The Insane Details of the Smiley Face Killers Theory
This case may have started over 20 years ago.
JAN 17, 2019
Since 1997, hundreds of college-aged men have been found dead in bodies of water across 25 cities in 11 different states. Although nearly all of the cases have been classified as accidental or undetermined, there's a theory that at least 45 of the hundreds of victims have been killed by a network now referred to as the Smiley Face Killers, named for the chilling smiley face graffiti found near many of the crime scenes.
The theory has been debunked by the Center for Homicide Research, but two retired New York Police Department detectives, Anthony Duarte and Kevin Gannon, have been investigating the theory for 12 years. Now, Oxygen is sharing their findings with a new series, Smiley Face Killers: The Hunt for Justice, which premieres on January 19 at 7 p.m.
The victims all share a similar profile.
While the cases are in unrelated areas, including Massachusetts, Wisconsin, and New York City, the victims all have something in common. According to Gannon and Duarte, most of the victims are college-aged men who were notably successful in athletics, academics, or both. They were reported missing after a night of drinking, and later found in a body of water.
The perpetrator is most likely a group.
In 2008, during the investigation of University of Minnesota senior Christopher Jenkins' death, Duarte told CNN that he believes it's impossible for the killer to be just one person.
"It's so widespread. We have so many different victims in so many different areas," he said.
Additionally, the smiley faces don't look like they've all been created by the same person, as they have varied in size and style.
The first victim was found in 1997.
Patrick McNeill is thought to be the first victim of the Smiley Face Killers. He was a 21-year-old student at Fordham University, and his body was found in the East River months after he was reported missing. His autopsy reported no signs of foul play. He had "more than a little and less than a lot" of alcohol in his system, and no traces of drugs.
Although Gannon was involved in the 1997 case, he didn't begin investigating until he retired.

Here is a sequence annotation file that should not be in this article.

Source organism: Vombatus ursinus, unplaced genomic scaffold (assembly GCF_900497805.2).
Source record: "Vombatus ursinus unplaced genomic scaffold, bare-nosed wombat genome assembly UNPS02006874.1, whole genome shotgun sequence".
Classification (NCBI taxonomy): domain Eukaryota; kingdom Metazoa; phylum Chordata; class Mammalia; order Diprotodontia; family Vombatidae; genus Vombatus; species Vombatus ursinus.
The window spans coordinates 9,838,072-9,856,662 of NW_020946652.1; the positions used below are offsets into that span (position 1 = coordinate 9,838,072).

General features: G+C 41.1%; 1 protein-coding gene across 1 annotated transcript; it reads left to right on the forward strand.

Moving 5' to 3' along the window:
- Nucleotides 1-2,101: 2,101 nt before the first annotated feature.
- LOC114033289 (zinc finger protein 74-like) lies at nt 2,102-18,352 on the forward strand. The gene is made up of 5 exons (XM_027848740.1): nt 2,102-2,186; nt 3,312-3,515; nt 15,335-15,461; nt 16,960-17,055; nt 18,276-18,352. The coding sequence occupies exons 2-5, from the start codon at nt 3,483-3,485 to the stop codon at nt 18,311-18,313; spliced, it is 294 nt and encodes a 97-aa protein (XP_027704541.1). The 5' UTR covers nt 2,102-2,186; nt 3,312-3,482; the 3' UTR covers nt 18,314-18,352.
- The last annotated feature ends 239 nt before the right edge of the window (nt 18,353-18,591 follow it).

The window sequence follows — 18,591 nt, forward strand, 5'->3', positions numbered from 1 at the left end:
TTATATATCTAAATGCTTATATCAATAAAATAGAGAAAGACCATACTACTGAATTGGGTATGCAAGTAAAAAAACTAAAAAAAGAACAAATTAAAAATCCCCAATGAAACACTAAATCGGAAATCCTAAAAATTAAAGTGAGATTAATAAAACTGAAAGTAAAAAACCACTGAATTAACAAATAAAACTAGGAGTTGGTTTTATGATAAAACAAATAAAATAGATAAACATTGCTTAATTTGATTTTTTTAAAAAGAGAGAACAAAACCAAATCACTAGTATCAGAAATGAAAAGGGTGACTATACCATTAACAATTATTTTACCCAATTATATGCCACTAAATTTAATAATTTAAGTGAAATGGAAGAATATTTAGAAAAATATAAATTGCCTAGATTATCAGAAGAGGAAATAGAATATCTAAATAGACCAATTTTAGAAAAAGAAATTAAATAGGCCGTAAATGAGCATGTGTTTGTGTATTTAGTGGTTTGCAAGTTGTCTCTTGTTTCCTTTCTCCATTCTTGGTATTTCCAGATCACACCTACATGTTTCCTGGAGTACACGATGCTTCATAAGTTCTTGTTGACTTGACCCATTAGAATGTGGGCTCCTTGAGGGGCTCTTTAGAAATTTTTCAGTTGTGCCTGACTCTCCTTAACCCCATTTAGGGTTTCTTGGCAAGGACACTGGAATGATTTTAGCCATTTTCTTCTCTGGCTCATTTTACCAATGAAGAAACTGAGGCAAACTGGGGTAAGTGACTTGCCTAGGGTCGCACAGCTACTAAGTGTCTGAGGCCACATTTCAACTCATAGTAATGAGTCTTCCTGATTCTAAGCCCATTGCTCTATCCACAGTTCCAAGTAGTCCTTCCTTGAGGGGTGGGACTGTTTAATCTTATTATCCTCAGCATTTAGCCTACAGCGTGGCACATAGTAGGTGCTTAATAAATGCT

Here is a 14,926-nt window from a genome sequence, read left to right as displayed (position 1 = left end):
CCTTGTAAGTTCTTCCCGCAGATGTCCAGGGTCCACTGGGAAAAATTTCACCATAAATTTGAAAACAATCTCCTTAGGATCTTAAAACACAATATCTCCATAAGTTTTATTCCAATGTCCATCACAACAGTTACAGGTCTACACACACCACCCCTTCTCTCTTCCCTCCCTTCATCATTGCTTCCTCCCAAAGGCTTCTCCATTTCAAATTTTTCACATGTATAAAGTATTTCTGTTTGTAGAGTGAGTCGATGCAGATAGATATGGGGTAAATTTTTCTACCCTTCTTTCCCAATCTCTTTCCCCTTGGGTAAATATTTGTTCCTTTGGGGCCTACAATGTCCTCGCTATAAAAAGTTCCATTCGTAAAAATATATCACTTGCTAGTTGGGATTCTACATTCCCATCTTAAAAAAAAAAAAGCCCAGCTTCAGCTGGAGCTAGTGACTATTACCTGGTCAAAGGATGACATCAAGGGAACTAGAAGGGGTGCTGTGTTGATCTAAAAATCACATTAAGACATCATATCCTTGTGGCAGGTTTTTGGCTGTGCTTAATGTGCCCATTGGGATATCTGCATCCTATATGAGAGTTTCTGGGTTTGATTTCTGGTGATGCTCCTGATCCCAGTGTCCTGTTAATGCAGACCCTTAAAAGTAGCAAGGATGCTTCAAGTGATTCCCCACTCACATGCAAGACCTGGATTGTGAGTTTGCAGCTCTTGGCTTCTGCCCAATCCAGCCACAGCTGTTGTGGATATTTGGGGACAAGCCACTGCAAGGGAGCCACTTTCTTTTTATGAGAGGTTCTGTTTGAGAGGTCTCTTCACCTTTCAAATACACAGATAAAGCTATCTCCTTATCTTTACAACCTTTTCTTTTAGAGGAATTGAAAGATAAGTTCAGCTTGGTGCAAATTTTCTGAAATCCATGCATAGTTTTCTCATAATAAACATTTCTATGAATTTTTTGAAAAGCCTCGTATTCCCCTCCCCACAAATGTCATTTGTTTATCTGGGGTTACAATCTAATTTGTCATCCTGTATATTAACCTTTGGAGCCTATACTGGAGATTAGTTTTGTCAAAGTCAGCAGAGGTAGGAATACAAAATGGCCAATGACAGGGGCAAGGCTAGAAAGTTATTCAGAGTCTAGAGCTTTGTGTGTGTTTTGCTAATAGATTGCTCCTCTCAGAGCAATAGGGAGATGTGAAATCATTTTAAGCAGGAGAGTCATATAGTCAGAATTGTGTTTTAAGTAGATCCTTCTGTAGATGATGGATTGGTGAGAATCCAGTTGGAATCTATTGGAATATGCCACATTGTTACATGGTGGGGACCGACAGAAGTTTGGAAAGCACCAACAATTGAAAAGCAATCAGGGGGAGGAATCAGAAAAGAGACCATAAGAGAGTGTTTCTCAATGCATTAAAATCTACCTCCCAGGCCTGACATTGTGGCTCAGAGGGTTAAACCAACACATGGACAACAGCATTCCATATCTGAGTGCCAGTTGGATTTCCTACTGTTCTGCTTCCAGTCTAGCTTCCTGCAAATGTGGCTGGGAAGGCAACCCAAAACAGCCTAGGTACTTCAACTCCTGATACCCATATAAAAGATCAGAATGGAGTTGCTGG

Gannon worked for the Missing Persons Squad in the New York Police Department, and was involved with Patrick McNeill's case when he was reported missing. Gannon promised Patrick's family that he would seek justice for their son, and began investigating the case when he retired in 2006.
Together in 2014, Gannon and Duarte published a book about their investigation called Case Studies in Drowning Forensics, where they focus on 14 cases that may be connected to Smiley Face Killers.
CASE STUDIES IN DROWNING FORENSICS
The most recent case was in 2017.
Dakota James, a Duquesne University graduate student, is thought to be the most recent victim. Dakota was last seen in surveillance footage, walking through the Cultural District of Pittsburgh in January 2017. His body was found in the Ohio River in March, 40 days after he went missing.
Dakota's case is particularly mysterious, because it is believed that his body traveled 10 miles, and through a dam, before eventually being found. Despite that, his body showed no signs of visible damage.
The FBI believes that these are "alcohol-related drownings."
In 2008, the FBI made the following statement in a press release:
"Over the past several years, law enforcement and the FBI have received information about young, college-aged men who were found deceased in rivers in the Midwest. The FBI has reviewed the information about the victims provided by two retired police detectives, who have dubbed these incidents the 'Smiley Face Murders,' and interviewed an individual who provided information to the detectives. To date, we have not developed any evidence to support links between these tragic deaths or any evidence substantiating the theory that these deaths are the work of a serial killer or killers. The vast majority of these instances appear to be alcohol-related drownings. The FBI will continue to work with the local police in the affected areas to provide support as requested."